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Thursday, June 30, 2011

Iron and Fatigue

Fatigue and motherhood go together like cookies and milk. Whether you have a newborn or a teen, it seems keeping up with our kids and sleepless nights are common fodder for mom-to-mom conversations. But fatigue can come from a wide variety of sources and one that we often overlook is iron deficiency. Just this week the Holistic Moms Network hosted a Twitter Party with one of our new Sponsors, Floradix, and the information shared bears repeating.

An estimated 26% of women or 7.8 million women between the ages of 15 and 45 are iron deficient. The symptoms sound familiar to mamas: "fatigue, decreased ability to concentrate, decreased endurance during exercise, increased frequency of infection, paleness, dark circles under the eyes, brittle hair and nails, and cold hands and feet." The demands of pregnancy and nursing exacerbate iron deficiency for many parents. According to Dr. Cathy Carlson-Rink, a licensed naturopathic physician and registered midwife, “Many women enter pregnancy with low iron stores and, in fact, it is estimated that only one in five women enter a pregnancy with adequate iron levels. And since it can take up to six months to replenish low iron stores, I recommend regular low dose iron supplementation in the childbearing years to ensure that iron levels are adequate around the time a pregnancy is planned.”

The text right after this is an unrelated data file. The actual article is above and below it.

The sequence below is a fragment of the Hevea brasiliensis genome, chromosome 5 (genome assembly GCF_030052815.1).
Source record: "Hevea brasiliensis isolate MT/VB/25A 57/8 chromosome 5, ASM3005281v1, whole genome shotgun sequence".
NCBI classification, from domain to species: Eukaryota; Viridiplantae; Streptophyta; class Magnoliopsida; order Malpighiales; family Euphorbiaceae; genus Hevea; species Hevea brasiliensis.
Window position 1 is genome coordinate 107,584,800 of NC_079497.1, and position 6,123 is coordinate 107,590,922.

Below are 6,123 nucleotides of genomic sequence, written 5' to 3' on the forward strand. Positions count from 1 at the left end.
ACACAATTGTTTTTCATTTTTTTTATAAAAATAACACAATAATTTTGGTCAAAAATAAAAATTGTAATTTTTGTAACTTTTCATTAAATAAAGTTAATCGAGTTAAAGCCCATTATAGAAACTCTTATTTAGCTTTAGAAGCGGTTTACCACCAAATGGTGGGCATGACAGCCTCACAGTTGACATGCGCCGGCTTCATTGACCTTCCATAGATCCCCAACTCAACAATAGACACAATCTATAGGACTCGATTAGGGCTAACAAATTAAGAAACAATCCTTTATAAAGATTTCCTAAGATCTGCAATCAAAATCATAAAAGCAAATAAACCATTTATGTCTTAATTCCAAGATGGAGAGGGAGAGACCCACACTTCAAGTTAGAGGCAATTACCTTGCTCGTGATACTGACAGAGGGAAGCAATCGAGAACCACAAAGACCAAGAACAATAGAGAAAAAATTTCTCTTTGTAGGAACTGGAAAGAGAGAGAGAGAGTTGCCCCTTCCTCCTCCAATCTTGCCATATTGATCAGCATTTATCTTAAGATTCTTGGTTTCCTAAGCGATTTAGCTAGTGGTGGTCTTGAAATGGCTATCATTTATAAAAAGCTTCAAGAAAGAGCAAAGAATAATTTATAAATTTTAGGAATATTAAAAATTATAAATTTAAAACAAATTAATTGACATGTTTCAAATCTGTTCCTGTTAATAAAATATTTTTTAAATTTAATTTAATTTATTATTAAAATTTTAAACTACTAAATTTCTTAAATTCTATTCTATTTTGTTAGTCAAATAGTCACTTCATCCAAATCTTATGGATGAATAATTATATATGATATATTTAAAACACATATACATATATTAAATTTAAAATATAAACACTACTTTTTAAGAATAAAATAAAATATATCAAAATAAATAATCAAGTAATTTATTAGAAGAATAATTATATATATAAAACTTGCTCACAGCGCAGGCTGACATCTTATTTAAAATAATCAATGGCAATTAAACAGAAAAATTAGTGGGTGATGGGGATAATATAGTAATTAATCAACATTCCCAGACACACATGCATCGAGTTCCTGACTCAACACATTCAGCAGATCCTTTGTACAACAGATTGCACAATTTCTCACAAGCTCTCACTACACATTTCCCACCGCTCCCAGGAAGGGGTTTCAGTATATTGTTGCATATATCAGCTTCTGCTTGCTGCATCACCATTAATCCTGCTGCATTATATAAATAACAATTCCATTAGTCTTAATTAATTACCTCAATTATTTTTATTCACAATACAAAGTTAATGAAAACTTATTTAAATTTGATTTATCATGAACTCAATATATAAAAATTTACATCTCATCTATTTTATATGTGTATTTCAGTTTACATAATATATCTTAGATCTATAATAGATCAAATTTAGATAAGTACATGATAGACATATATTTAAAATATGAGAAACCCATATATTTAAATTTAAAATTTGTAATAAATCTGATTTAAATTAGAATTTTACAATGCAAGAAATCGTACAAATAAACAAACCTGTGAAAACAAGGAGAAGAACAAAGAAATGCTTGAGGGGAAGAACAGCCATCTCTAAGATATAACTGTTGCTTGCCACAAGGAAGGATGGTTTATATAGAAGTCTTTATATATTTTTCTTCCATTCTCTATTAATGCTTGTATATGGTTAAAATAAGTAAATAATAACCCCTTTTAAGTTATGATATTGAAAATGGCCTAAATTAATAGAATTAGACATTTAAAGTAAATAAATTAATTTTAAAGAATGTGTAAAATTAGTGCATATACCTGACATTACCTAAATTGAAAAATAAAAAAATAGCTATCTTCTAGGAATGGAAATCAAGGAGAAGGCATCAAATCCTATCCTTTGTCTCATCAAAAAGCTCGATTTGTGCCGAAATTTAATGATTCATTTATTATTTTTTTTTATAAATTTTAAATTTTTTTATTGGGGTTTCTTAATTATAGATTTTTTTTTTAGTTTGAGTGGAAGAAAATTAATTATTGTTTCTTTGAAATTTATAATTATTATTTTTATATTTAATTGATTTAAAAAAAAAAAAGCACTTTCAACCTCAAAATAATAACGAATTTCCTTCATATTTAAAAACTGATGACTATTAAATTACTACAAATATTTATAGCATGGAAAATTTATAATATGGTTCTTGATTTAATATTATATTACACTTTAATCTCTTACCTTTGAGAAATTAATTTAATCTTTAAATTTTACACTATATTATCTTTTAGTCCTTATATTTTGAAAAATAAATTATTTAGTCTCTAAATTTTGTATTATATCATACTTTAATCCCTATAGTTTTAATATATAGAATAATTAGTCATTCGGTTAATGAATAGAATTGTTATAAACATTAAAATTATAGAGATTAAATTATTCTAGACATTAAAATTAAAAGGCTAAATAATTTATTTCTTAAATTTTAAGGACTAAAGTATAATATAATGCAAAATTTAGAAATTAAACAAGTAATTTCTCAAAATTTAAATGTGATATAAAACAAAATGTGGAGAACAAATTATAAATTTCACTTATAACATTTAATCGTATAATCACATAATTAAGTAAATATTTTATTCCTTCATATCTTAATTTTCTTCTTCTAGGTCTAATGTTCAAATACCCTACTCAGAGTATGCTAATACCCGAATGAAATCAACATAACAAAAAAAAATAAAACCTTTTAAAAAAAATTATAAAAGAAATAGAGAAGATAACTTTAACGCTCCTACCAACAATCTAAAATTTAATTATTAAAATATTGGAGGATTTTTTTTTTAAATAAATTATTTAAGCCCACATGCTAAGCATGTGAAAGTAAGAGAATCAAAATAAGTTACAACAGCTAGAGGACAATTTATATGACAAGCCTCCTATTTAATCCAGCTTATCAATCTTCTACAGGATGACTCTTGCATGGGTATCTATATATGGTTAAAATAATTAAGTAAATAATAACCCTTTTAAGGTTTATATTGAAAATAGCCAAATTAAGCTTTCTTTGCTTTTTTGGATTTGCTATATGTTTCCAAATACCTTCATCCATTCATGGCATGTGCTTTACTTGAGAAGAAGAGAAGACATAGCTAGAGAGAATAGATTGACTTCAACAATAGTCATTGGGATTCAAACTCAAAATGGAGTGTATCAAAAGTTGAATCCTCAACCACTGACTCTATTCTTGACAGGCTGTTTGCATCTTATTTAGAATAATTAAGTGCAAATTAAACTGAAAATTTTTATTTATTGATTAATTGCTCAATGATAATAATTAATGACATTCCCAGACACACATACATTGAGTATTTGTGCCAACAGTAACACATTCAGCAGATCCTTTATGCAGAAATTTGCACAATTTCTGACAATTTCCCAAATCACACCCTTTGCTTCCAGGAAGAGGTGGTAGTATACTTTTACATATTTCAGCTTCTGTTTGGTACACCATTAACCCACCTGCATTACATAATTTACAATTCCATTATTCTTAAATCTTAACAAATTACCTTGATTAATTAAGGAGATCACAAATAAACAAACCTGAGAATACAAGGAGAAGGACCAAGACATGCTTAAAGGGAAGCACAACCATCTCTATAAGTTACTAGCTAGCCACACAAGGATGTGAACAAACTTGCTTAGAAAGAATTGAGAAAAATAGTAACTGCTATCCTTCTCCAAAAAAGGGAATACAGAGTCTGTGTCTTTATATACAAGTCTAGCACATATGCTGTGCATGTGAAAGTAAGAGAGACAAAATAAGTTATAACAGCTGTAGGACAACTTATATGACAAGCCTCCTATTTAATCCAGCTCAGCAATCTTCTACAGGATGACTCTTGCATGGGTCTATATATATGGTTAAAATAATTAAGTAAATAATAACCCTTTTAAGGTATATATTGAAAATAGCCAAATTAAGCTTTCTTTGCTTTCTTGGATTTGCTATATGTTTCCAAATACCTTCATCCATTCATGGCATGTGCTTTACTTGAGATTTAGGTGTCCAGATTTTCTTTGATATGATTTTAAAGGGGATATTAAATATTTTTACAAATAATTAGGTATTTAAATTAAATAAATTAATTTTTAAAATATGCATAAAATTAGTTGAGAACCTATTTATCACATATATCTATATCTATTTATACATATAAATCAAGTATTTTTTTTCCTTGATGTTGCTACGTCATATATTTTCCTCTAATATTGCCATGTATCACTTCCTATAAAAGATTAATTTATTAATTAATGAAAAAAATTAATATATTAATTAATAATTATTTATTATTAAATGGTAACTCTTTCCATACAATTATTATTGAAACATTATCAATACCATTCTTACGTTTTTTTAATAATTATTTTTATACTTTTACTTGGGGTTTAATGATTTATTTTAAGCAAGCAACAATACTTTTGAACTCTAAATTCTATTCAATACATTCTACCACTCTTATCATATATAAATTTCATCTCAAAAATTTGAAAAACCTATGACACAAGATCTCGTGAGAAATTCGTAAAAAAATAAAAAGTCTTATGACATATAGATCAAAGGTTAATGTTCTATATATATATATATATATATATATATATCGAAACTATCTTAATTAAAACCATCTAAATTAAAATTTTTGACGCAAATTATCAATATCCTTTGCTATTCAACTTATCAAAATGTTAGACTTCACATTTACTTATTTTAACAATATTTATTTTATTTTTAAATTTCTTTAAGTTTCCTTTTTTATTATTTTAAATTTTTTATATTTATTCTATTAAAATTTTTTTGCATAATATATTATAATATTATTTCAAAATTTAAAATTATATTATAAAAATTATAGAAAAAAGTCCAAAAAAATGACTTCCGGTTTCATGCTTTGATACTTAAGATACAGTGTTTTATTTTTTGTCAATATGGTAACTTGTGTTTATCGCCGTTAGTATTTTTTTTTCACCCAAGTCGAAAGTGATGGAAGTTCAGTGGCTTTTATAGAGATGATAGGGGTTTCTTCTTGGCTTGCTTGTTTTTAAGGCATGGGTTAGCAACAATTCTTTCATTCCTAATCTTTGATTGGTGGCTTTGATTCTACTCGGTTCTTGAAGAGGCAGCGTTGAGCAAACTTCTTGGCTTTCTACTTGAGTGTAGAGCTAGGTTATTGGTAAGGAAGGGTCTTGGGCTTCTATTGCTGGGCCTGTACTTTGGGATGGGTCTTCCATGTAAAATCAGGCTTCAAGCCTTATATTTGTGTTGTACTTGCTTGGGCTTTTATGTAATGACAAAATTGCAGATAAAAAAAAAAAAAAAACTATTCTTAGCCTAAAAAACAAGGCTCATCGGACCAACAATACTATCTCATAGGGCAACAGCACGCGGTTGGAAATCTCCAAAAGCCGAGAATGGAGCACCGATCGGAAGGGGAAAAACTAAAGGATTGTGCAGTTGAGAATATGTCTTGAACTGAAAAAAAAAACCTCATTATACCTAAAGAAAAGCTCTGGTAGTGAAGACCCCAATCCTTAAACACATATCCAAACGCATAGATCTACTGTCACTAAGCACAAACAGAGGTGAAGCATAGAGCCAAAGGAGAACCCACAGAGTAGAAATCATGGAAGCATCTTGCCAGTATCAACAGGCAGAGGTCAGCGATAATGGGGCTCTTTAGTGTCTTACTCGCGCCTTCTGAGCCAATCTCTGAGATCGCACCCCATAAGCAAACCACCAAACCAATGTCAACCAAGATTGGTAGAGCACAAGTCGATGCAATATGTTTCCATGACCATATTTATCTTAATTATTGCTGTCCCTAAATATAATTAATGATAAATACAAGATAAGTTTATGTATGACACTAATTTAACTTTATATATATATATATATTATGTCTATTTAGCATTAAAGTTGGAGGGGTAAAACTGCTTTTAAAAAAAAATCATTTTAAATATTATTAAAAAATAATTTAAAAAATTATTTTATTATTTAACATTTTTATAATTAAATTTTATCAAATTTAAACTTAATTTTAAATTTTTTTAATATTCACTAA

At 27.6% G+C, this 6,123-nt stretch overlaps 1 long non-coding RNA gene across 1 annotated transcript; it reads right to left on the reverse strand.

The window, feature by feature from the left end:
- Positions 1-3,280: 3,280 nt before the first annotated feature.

Even long before starting a family, many young women suffer from iron deficiency. Adolescents are at risk for iron deficiency due to rapid growth rates, the onset of menses, and other factors including the certain birth control options. According to a 2001 study, three-quarters of adolescent girls do not reach daily dietary requirements for iron. Building iron stores early can help alleviate some of the common symptoms of iron deficiency and may help with learning and the ability to concentrate.

Dietary iron sources include meat, fish and poultry, lentils, dried beans, grain products, vegetables, dried fruit, and molasses. Unfortunately, a number of foods can also interfere with the absorption of iron in the body, including dairy products, some cereals, and a motherhood staple - coffee. Flora also manufactures as popular natural liquid iron supplement, Floradix, that has been shown to rapidly increase ferritin levels within a short period of supplementation. For young women suffering from fatigue, a simple blood test that includes ferritin levels can be a valuable tool to identifying iron deficiency.

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